Korea Astronomy and Space Science Institute (KASI) has installed wide-field photometric survey systems called Korea Microlensing Telescope Network (KMTNet) at three Southern observatories of CTIO in Chile, SAAO in South Africa, and SSO in Australia. Each system consists of a wide-field optical telescope with 1.6m diameter and a mosaic CCD camera with 18k by 18k pixels, having a 2.0 by 2.0 square degree field of view. Its primary scientific goal is to search for extrasolar planets, especially Earth-mass planets in the habitable zone, by using the gravitational microlensing method. We have performed the pre-science run of these three telescopes, with attaching a 4k CCD camera for a few months at each site before installing the 18k mosaic CCD camera. Considering the rather small field of view of the 4k CCD camera, we chose six globular clusters NGC 288, NGC 1851, NGC 3201, NGC 4372, NGC 6752, and NGC 6809 to monitor photometrically. Difference Image Analysis (DIA) technique was applied to the time-series CCD images in order to minimize the blending effect in the crowded field of globular clusters. We will present the preliminary results to search for variable stars in the clusters.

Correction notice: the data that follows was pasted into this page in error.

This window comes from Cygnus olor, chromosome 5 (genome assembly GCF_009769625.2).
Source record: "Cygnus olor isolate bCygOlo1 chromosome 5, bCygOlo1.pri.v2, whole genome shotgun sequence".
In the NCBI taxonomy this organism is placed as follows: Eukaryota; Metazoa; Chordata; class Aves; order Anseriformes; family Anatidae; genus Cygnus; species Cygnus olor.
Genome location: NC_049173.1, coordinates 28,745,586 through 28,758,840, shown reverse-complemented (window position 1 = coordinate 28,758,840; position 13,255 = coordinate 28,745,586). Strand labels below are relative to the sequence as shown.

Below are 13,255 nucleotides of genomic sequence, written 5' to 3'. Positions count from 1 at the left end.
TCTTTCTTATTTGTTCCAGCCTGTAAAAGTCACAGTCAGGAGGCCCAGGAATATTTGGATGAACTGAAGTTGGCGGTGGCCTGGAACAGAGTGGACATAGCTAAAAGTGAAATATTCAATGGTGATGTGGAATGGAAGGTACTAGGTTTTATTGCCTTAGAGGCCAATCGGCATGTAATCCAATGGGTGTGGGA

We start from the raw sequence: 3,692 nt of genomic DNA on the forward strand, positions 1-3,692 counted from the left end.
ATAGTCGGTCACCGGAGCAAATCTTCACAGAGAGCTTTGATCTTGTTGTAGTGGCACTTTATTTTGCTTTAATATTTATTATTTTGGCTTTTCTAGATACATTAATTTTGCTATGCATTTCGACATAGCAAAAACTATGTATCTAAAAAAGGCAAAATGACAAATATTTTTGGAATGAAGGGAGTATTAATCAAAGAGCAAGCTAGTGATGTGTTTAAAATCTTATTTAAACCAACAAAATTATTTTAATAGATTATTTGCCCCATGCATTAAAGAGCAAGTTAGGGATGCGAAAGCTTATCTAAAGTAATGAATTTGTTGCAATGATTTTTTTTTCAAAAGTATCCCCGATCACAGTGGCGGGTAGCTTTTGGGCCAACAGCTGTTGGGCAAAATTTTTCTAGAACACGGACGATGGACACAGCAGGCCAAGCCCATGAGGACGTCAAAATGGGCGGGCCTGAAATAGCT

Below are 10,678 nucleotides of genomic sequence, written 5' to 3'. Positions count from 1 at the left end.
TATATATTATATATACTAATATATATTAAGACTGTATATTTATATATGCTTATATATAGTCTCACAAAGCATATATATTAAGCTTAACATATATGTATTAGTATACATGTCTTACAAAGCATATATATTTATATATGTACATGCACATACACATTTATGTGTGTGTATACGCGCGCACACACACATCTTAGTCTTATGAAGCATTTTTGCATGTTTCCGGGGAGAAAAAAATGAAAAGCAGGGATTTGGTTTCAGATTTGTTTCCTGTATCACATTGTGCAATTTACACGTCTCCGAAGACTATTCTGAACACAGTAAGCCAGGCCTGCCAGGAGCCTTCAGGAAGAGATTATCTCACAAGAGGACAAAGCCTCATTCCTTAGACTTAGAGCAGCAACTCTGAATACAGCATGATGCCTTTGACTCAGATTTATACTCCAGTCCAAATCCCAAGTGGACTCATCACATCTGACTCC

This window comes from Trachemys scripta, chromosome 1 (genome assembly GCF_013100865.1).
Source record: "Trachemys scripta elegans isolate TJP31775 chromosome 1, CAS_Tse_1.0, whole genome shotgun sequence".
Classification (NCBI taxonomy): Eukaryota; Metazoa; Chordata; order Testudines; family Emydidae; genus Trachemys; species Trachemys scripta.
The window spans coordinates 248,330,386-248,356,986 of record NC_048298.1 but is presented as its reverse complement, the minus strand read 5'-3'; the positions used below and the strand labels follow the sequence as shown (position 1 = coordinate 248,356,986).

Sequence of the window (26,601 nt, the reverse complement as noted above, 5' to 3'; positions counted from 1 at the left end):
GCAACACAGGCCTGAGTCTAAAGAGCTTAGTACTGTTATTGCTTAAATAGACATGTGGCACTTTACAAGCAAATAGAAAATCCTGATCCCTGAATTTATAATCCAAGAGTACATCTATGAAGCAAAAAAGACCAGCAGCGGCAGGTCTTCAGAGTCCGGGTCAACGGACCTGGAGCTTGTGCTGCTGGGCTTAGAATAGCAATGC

9. The Age of the Inner Halo Globular Cluster NGC 6652

    NASA Technical Reports Server (NTRS)

    Chaboyer, Brian; Sarajedini, Ata; Armandroff, Taft E.

    2000-01-01